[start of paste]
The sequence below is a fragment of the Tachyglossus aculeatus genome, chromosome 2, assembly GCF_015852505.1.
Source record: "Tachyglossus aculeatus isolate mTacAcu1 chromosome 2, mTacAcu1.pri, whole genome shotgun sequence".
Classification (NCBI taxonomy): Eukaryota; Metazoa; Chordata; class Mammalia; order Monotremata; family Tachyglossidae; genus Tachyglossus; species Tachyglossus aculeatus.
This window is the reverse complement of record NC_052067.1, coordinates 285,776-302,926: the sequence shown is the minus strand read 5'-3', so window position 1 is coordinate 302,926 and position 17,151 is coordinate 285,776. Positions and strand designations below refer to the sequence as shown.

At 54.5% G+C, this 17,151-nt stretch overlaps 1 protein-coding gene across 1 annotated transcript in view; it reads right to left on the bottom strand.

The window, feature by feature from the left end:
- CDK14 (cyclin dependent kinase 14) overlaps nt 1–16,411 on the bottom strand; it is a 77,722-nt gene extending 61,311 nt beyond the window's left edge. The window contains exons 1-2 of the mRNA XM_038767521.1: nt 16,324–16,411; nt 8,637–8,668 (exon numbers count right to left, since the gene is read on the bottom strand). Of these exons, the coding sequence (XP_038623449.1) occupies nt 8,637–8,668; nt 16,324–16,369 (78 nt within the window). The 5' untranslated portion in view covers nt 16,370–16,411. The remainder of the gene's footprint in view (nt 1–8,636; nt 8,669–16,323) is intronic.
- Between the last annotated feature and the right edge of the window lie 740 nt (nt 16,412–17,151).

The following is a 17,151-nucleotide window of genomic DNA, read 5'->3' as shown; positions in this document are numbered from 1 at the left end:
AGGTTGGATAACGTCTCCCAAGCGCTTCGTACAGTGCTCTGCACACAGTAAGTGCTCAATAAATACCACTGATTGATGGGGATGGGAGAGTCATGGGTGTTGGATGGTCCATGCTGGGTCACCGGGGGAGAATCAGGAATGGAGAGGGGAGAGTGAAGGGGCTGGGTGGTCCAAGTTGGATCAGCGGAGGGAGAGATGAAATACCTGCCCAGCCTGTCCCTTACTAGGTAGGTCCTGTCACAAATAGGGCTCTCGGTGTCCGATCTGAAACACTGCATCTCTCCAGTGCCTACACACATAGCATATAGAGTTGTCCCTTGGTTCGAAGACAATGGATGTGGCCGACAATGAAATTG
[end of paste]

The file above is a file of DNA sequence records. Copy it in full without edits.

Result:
The sequence below is a fragment of the Tachyglossus aculeatus genome, chromosome 2, assembly GCF_015852505.1.
Source record: "Tachyglossus aculeatus isolate mTacAcu1 chromosome 2, mTacAcu1.pri, whole genome shotgun sequence".
Classification (NCBI taxonomy): Eukaryota; Metazoa; Chordata; class Mammalia; order Monotremata; family Tachyglossidae; genus Tachyglossus; species Tachyglossus aculeatus.
This window is the reverse complement of record NC_052067.1, coordinates 285,776-302,926: the sequence shown is the minus strand read 5'-3', so window position 1 is coordinate 302,926 and position 17,151 is coordinate 285,776. Positions and strand designations below refer to the sequence as shown.

At 54.5% G+C, this 17,151-nt stretch overlaps 1 protein-coding gene across 1 annotated transcript in view; it reads right to left on the bottom strand.

The window, feature by feature from the left end:
- CDK14 (cyclin dependent kinase 14) overlaps nt 1–16,411 on the bottom strand; it is a 77,722-nt gene extending 61,311 nt beyond the window's left edge. The window contains exons 1-2 of the mRNA XM_038767521.1: nt 16,324–16,411; nt 8,637–8,668 (exon numbers count right to left, since the gene is read on the bottom strand). Of these exons, the coding sequence (XP_038623449.1) occupies nt 8,637–8,668; nt 16,324–16,369 (78 nt within the window). The 5' untranslated portion in view covers nt 16,370–16,411. The remainder of the gene's footprint in view (nt 1–8,636; nt 8,669–16,323) is intronic.
- Between the last annotated feature and the right edge of the window lie 740 nt (nt 16,412–17,151).

The following is a 17,151-nucleotide window of genomic DNA, read 5'->3' as shown; positions in this document are numbered from 1 at the left end:
AGGTTGGATAACGTCTCCCAAGCGCTTCGTACAGTGCTCTGCACACAGTAAGTGCTCAATAAATACCACTGATTGATGGGGATGGGAGAGTCATGGGTGTTGGATGGTCCATGCTGGGTCACCGGGGGAGAATCAGGAATGGAGAGGGGAGAGTGAAGGGGCTGGGTGGTCCAAGTTGGATCAGCGGAGGGAGAGATGAAATACCTGCCCAGCCTGTCCCTTACTAGGTAGGTCCTGTCACAAATAGGGCTCTCGGTGTCCGATCTGAAACACTGCATCTCTCCAGTGCCTACACACATAGCATATAGAGTTGTCCCTTGGTTCGAAGACAATGGATGTGGCCGACAATGAAATTG